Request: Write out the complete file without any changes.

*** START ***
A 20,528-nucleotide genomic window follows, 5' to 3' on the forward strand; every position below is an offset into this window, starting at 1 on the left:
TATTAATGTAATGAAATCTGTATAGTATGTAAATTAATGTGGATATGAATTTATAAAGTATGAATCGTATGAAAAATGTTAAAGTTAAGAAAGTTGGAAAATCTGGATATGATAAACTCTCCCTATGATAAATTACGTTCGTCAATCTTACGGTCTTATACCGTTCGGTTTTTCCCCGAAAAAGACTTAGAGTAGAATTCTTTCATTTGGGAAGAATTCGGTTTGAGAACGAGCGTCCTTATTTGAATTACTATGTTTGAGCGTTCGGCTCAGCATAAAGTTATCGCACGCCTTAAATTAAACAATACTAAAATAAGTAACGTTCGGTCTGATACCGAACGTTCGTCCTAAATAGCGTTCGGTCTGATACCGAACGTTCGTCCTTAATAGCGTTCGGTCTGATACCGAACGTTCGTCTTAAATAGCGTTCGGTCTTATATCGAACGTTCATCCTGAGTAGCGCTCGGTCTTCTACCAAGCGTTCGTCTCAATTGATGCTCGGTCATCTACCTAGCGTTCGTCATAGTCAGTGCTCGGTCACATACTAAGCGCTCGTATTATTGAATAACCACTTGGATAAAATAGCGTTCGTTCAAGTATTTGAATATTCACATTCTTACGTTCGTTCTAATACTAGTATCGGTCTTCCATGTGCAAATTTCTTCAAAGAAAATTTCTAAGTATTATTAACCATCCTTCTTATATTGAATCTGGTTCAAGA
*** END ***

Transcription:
A 20,528-nucleotide genomic window follows, 5' to 3' on the forward strand; every position below is an offset into this window, starting at 1 on the left:
TATTAATGTAATGAAATCTGTATAGTATGTAAATTAATGTGGATATGAATTTATAAAGTATGAATCGTATGAAAAATGTTAAAGTTAAGAAAGTTGGAAAATCTGGATATGATAAACTCTCCCTATGATAAATTACGTTCGTCAATCTTACGGTCTTATACCGTTCGGTTTTTCCCCGAAAAAGACTTAGAGTAGAATTCTTTCATTTGGGAAGAATTCGGTTTGAGAACGAGCGTCCTTATTTGAATTACTATGTTTGAGCGTTCGGCTCAGCATAAAGTTATCGCACGCCTTAAATTAAACAATACTAAAATAAGTAACGTTCGGTCTGATACCGAACGTTCGTCCTAAATAGCGTTCGGTCTGATACCGAACGTTCGTCCTTAATAGCGTTCGGTCTGATACCGAACGTTCGTCTTAAATAGCGTTCGGTCTTATATCGAACGTTCATCCTGAGTAGCGCTCGGTCTTCTACCAAGCGTTCGTCTCAATTGATGCTCGGTCATCTACCTAGCGTTCGTCATAGTCAGTGCTCGGTCACATACTAAGCGCTCGTATTATTGAATAACCACTTGGATAAAATAGCGTTCGTTCAAGTATTTGAATATTCACATTCTTACGTTCGTTCTAATACTAGTATCGGTCTTCCATGTGCAAATTTCTTCAAAGAAAATTTCTAAGTATTATTAACCATCCTTCTTATATTGAATCTGGTTCAAGA